Oakland School of Language

This past week 7th-grade students from the Oakland School of Language, a dual language Spanish English public middle school in Oakland, California, came to the Clair Tappaan Lodge on Donner Summit for a snow science program with Headwaters. This was the first time many of the students had seen snow before and presented a very special opportunity for them to study the source of much of California’s water. One of the unique aspects of this program for Headwaters was that many of the students did not speak English. While some of our instructors could teach in both Spanish and English other instructors communicated to students using teachers as translators. 

Students investigate Donner Summit

One of the most powerful moments of this 3-day overnight program came out of students and Headwaters instructors dealing with this language barrier. This was centered around two students, who were creating a project around density and snow water equivalent in the snowpack. While waiting for their teacher to translate between them and their Headwaters instructor they started using Google translate on their computer. The group was then able to communicate directly with their Headwaters instructor and continue analyzing their data and creating their research presentation.

This system of text-based google translation worked quite well allowing their teacher to step back and spend more time with other groups. At the end of the program, these students walked up to their teacher and told him “See look what we did [refering to their presentation] and we did it all without you with an instructor didn’t even speak Spanish.” The teacher later described this event to Headwaters staff as “the best snubbing he has ever received.”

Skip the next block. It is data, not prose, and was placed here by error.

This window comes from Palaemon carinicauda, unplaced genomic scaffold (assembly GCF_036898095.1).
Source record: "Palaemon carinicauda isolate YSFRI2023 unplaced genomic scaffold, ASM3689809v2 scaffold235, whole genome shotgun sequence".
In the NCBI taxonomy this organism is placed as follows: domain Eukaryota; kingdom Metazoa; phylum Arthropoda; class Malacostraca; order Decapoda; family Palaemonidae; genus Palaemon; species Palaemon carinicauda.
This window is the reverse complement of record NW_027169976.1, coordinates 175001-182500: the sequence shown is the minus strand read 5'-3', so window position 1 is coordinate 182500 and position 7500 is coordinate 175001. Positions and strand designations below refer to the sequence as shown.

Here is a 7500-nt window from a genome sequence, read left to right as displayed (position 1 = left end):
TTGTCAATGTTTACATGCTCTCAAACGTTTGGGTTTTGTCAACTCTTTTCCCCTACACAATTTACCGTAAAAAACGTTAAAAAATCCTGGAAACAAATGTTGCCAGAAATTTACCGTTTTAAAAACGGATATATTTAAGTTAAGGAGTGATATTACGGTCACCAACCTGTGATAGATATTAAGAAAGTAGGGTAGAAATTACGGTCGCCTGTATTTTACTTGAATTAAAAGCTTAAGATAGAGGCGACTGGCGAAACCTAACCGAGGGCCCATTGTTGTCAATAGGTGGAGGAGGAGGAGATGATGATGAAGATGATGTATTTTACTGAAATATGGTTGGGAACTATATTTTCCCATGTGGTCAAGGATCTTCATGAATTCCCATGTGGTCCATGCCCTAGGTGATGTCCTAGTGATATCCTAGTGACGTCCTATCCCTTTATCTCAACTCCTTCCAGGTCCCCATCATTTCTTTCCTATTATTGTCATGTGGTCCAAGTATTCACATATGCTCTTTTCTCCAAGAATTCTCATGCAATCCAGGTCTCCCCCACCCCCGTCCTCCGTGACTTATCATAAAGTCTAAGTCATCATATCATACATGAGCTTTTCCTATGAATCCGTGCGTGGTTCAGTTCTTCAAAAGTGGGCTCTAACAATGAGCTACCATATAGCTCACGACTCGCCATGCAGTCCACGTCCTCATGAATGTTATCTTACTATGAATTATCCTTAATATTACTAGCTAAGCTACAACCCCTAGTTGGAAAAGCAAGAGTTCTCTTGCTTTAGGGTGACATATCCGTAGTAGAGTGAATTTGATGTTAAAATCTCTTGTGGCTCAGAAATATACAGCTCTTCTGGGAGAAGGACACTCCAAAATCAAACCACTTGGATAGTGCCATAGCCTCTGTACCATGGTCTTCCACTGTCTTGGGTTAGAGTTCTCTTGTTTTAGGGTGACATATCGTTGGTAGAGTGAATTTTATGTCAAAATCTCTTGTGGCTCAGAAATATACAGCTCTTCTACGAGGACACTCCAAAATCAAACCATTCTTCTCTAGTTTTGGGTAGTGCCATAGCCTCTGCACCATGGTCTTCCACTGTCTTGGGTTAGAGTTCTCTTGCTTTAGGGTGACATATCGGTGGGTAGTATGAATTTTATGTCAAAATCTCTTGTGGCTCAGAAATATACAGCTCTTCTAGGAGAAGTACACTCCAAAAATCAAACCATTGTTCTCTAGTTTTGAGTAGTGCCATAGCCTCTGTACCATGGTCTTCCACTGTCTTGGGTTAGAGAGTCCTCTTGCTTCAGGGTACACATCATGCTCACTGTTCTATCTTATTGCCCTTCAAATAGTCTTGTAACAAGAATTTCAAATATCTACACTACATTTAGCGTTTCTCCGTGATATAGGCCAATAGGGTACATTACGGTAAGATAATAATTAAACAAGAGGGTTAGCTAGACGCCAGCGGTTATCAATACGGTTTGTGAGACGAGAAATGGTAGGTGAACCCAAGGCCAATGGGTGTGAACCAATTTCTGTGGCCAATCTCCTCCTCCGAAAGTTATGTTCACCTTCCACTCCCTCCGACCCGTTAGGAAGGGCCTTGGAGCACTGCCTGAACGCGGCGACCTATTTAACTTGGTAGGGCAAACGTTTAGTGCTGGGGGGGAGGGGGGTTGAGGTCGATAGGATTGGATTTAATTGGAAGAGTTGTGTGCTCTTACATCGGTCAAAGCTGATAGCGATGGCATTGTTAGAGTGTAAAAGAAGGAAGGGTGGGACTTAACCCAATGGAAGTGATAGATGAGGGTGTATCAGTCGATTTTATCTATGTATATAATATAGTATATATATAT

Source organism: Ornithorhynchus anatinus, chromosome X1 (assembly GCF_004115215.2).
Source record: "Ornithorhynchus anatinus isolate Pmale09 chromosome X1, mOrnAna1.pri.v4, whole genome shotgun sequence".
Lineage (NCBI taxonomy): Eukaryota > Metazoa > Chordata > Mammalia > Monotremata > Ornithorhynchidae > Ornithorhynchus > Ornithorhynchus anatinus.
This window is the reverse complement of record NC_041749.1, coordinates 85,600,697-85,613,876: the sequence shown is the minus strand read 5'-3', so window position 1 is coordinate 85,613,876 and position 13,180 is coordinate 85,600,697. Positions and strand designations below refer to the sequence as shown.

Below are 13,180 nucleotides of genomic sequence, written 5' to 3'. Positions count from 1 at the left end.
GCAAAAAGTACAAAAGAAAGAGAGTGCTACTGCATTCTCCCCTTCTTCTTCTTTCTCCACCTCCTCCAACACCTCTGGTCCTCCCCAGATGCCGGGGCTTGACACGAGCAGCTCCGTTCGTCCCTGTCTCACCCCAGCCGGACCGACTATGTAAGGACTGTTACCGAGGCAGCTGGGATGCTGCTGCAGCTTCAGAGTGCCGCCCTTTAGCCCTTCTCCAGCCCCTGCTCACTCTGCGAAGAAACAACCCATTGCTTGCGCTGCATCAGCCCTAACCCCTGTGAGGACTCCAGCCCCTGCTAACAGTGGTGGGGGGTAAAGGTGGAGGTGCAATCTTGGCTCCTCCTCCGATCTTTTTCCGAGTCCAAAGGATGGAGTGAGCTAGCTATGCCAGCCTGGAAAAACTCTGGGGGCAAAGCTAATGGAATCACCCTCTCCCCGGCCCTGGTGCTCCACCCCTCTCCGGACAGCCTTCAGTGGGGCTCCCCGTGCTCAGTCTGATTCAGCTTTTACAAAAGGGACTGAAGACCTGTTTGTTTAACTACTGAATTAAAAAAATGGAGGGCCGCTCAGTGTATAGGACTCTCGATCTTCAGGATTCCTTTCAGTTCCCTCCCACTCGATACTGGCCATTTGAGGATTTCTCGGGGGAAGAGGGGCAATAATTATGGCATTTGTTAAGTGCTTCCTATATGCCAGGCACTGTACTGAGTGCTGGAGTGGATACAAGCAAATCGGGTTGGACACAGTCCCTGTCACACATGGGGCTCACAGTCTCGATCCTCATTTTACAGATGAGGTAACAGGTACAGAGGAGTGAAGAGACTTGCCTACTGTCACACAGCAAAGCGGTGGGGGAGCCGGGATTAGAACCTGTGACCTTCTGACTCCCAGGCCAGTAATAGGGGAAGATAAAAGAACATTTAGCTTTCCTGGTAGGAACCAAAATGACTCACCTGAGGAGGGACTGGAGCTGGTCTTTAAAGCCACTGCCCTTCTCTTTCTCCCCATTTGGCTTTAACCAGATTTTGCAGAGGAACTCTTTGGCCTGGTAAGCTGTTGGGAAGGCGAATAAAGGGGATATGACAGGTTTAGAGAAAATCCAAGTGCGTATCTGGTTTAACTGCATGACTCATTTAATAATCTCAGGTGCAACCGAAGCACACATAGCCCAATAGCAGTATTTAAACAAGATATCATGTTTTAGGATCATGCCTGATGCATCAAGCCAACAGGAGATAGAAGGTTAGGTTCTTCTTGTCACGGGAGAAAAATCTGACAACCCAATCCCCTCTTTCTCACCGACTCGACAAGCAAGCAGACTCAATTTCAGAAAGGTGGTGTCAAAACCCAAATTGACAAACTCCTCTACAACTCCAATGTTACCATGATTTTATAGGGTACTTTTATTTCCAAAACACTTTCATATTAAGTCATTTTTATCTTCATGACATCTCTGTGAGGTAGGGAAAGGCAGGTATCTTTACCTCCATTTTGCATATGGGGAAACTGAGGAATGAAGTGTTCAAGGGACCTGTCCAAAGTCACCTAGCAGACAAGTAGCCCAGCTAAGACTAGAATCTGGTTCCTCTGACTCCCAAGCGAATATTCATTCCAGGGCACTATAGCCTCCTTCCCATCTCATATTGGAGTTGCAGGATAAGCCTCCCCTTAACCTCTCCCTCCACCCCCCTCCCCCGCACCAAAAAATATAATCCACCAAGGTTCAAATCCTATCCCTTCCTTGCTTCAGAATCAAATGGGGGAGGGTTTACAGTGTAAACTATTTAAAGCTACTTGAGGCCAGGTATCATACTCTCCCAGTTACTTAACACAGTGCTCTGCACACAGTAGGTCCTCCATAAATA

A group of three students conducting research on snow

Through their Headwaters program, these students not only completed a rigorous independent research project, but they also proved to their teacher and themselves that they could successfully complete complex tasks with someone who can only speak English. The pride they took in this accomplishment shows in their declaration of independence from their translator. Language barriers are massive and daunting hurdles, but these students were engaged in their research projects and met to this challenge with determination and a problem-solving mindset. While Headwaters programs typically don’t set out to help students break down language barriers, the critical thinking and self-motivation demonstrated here are exactly what we aim to pass on to every student we work with. 

One student is buried waist deep in snow as part of his snow temperature research

This program would not have been made possible without support from many members of the Oakland community, the Sierra Club, and Tahoe Donner XC. Thank you all for making this great educational experience possible.

Coronavirus Update March 15, 2020

March 15, 2020

To our valued supporters, students, families, and teachers:

Here is a policy update regarding this critical time in science and medicine history. We continue to evaluate the changing situation regarding the COVID-19 outbreak, and are following closely to guidelines set by the World Health Organization and Centers For Disease Control and Prevention. The health and safety of our participants, teachers, and staff is at the forefront of our decision-making process.

Effective March 14, 2020, we will postpone our overnight program operations and all in-person activities scheduled for the remainder of March. We will continue to evaluate the progression of this public health situation and make a decision on when to begin in-person programs again. There have been no confirmed cases among Headwaters staff members or participants; we are making this decision to support public health and safety.